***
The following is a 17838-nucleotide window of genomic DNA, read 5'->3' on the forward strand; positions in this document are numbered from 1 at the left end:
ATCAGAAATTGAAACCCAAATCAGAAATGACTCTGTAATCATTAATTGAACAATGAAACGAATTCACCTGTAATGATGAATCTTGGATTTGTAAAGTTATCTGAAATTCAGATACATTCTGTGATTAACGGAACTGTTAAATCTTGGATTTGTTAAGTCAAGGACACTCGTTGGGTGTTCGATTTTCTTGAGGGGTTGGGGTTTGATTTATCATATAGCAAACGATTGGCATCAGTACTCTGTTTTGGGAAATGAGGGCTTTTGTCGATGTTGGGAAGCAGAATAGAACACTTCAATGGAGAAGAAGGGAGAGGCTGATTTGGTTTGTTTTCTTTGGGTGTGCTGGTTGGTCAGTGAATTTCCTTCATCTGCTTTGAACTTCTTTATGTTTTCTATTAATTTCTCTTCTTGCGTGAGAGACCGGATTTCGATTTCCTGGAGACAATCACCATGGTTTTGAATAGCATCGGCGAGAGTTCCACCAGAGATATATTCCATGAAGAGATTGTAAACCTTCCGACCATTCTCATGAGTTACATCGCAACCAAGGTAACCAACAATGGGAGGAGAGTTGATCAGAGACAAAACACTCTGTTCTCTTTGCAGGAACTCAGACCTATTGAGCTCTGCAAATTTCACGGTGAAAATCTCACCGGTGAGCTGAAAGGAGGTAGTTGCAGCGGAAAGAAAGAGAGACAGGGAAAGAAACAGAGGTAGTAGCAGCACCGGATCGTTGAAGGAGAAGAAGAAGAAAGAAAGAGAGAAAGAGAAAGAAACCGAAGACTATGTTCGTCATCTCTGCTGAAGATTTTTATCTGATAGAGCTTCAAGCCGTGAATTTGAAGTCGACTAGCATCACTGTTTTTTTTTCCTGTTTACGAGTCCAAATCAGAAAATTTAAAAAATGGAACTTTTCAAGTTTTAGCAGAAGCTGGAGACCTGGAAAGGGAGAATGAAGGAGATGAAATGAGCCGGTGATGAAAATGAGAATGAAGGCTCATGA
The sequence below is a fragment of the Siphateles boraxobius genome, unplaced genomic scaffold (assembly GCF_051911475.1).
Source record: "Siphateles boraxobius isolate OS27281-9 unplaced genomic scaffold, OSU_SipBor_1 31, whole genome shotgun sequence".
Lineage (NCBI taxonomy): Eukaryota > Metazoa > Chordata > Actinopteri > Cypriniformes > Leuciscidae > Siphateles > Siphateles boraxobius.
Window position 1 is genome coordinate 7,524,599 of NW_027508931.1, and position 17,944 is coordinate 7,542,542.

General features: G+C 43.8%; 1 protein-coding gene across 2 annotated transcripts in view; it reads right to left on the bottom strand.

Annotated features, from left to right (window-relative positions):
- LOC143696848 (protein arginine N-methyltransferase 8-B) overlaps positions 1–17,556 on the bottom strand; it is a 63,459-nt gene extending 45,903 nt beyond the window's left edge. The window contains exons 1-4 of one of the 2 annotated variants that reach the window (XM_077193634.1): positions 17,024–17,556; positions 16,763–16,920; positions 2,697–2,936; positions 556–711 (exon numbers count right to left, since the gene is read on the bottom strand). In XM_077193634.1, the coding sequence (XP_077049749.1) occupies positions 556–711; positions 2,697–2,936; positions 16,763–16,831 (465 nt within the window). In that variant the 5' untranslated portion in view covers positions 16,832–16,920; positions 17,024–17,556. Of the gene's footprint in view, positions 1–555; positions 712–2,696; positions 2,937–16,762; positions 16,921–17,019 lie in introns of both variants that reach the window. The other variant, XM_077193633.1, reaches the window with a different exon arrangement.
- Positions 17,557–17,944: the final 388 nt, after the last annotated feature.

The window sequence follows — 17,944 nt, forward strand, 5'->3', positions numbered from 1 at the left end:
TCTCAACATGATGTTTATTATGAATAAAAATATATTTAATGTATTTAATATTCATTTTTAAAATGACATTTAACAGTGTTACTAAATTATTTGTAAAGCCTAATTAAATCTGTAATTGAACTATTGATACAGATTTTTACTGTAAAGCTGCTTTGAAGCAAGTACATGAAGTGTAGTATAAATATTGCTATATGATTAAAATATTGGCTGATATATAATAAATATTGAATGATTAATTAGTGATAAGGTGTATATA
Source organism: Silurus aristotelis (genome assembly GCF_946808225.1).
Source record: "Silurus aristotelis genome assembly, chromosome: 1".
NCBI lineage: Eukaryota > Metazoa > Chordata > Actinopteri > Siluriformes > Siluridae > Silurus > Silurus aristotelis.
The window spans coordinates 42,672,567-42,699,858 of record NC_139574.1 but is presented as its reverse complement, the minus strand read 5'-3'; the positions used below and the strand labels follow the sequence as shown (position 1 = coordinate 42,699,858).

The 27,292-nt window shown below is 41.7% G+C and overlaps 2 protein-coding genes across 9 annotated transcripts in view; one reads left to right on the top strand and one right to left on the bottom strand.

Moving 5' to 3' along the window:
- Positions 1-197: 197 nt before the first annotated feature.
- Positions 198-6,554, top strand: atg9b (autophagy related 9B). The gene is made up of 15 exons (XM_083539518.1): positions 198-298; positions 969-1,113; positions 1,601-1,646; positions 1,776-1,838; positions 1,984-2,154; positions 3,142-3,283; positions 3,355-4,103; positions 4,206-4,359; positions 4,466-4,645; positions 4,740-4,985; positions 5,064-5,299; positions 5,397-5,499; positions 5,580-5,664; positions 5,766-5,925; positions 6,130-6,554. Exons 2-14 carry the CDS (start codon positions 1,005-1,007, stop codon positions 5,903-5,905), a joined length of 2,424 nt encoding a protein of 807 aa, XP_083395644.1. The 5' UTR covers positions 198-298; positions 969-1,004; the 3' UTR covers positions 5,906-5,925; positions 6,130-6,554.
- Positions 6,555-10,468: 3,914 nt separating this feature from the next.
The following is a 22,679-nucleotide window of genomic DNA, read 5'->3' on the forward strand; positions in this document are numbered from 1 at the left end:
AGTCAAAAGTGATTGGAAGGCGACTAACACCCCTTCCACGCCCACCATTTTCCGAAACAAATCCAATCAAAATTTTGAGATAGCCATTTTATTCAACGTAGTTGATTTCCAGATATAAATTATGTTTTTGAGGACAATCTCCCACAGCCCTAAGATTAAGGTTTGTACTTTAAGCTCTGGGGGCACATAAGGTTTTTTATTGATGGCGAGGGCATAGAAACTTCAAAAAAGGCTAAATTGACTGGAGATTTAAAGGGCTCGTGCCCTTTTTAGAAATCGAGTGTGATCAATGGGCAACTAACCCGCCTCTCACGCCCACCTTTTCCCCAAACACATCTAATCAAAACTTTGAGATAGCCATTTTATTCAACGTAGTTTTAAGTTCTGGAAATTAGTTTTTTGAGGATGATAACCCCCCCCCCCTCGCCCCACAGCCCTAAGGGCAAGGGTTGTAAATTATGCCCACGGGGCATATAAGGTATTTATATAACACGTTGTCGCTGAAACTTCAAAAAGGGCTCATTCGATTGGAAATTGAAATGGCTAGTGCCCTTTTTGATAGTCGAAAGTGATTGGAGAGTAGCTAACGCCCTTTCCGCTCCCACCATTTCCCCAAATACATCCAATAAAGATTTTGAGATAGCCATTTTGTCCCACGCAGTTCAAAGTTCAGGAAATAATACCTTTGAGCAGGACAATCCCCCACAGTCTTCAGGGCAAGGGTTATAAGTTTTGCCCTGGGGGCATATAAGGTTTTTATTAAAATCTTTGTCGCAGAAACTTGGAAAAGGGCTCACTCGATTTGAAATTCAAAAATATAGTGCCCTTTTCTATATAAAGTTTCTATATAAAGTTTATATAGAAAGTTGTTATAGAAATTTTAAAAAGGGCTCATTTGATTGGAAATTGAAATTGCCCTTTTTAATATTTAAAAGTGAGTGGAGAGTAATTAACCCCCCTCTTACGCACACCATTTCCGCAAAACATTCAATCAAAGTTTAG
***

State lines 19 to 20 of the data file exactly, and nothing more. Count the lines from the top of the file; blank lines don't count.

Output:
- Positions 1-197: 197 nt before the first annotated feature.
- Positions 198-6,554, top strand: atg9b (autophagy related 9B). The gene is made up of 15 exons (XM_083539518.1): positions 198-298; positions 969-1,113; positions 1,601-1,646; positions 1,776-1,838; positions 1,984-2,154; positions 3,142-3,283; positions 3,355-4,103; positions 4,206-4,359; positions 4,466-4,645; positions 4,740-4,985; positions 5,064-5,299; positions 5,397-5,499; positions 5,580-5,664; positions 5,766-5,925; positions 6,130-6,554. Exons 2-14 carry the CDS (start codon positions 1,005-1,007, stop codon positions 5,903-5,905), a joined length of 2,424 nt encoding a protein of 807 aa, XP_083395644.1. The 5' UTR covers positions 198-298; positions 969-1,004; the 3' UTR covers positions 5,906-5,925; positions 6,130-6,554.